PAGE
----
Monday, August 12, 2019

A River Ran Through It

Apologies to Norman Maclean for the play on words in the post title. A venture up the Skagit River valley took me across a swampy forest with occasional stream channels. This venture and a little historic research demonstrates the dynamic nature of the Skagit River.   

These channels will fill with water during flood events on the river. The soils in this area are silts and fine sand suggesting that water flow through this forest, when it does happen, is slow. Hence the channels are slowly becoming filled in by overflow river deposits.

These channels are located in an area where the main channel formerly flowed. The 1881 survey map shows the river formed and island in the river.

An island was still present in 1915.

By 1937 the island was no more but the channel was still evident.

By today the channels are filled in with only a slight appearance in tree type indicating the old channel, but at the far end the old channel remains as a lake as it has not filled as much with sediment.

Friday, August 9, 2019

Slide Complex at Mesa del Oro in the Rio Grande Rift

One of my ventures afforded a view of the Rio Grande Rift in New Mexico.

Rio Grande south of Albuquerque

 J Fleck writes about water in the southwest and the Rio Grande water flows. Viewed from above the contrast of the river and irrigated land is sharp.

Mesa del Oro with large landslide complexes on the west side of the mesa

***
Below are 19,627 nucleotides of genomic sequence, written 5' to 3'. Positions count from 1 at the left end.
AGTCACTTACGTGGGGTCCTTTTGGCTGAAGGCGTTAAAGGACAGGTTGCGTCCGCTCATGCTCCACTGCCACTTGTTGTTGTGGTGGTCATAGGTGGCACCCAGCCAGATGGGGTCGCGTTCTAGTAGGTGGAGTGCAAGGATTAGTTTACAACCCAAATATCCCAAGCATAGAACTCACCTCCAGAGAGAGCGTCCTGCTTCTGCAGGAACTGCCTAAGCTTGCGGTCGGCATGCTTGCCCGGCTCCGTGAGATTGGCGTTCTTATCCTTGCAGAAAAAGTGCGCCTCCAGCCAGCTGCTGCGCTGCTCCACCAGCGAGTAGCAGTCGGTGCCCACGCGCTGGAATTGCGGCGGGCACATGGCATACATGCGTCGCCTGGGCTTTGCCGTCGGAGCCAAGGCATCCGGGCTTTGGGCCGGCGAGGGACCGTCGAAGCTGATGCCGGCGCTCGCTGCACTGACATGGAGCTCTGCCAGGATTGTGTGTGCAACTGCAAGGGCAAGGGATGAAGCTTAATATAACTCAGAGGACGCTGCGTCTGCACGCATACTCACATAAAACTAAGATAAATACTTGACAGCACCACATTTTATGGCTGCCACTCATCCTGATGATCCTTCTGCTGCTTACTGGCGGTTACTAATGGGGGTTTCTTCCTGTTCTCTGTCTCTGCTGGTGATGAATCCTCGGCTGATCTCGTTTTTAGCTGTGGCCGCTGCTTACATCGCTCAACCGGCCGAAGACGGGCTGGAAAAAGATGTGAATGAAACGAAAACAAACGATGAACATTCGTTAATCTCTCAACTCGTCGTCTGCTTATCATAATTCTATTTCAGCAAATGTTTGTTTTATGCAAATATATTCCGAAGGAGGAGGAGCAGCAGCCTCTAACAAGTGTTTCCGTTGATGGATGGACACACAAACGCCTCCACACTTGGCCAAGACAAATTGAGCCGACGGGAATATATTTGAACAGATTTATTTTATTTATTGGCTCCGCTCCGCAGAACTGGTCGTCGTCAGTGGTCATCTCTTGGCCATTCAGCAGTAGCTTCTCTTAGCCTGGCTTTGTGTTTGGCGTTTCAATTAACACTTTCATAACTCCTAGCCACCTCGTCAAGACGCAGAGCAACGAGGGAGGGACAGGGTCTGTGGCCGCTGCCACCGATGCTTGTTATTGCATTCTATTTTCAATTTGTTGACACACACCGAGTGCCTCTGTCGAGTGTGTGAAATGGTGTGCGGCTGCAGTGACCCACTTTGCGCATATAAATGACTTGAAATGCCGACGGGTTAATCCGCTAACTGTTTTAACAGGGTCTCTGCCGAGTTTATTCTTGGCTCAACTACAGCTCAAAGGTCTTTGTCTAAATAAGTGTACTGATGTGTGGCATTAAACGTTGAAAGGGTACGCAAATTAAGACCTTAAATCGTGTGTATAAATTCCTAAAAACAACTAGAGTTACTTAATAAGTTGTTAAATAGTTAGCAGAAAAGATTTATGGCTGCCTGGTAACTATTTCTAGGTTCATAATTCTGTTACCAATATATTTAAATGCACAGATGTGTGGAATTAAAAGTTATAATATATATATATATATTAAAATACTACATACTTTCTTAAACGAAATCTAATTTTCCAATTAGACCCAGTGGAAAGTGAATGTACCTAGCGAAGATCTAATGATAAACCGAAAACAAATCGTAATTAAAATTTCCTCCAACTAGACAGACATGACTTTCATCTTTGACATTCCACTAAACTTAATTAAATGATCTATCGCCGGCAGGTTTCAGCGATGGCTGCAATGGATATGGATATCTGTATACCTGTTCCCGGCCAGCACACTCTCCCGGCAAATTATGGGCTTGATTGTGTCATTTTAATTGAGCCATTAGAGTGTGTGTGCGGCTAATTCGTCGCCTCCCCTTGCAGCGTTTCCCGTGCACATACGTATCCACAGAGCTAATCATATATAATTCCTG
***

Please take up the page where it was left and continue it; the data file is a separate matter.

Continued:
Mesa del Oro is a basalt mesa made up of lava flows that have come up along the Rio Grande Rift zone. The mesa also has a thick travertine deposit (Priewisch, Crossey and Karlstrom, 2013). The travertine was deposited from springs with volcanic field associated CO2-rich groundwater.   

Basalt lava flows can break into large landslides due to the weak zones of soil soil between the basalt flows and the vertical fractures that develop in the flows upon cooling. It is hard to have a good sense of scale from 30,000 feet. The mesa is a about 800 feet high. The slide complexes from the top edge of the mesa to outer edge of the slide complexes are nearly 2 miles. I suspect that the slide complex has slowly developed as the top edge of the mesa breaks and collapses onto the slide surface the failed basalt blocks have slid and spread towards the west away from the mesa behaving somewhat like a very slow glacier.      

Thursday, August 8, 2019

The Cascade Range Defeats the Stratus

I have been traveling a fair bit. This has allowed me to have more of an opportunity to enjoy hot weather. Northwest Washington rarely reaches 90. My latest venture to hotter climates afforded a nice view of Mount Saint Helens.

Mount Saint Helens rising above the low stratus
The stratus forms in the cool air coming over the Pacific

On this day the stratus layer evaporates as it crests the Cascade Range
A fairly typical event in Washington summer weather

Friday, July 19, 2019

Notes from Castelluccio and Norcia Earthquake Damage

Castelluccio and Norcia are located in the central Apennines Mountain range in Italy. Castelluccio is in a spectacular setting. My first visit here was on a cold spring day that was just above freezing with a chilly fog. Many of the homes in the were abandoned. We were the only guests in the small hotel. A very austere cafe with plastic chairs and folding tables with concrete floor and walls was the only place to eat. However, the cook was incredible and we had an incredibly good dinner and shared our hosts enthusiasm and despair regarding this remote village. 

The town did have a bit of a revival due to tourism associated with outstanding outdoor recreation, spectacular scenery. The cook helped also as he turned out to be a rather talented and famous chef. Italy is a country of great regional pride and people come to Castelluccia for lentils - reportedly at least here as the best in Italy. 

However, an earthquake in 2016 turned much of the town into rubble.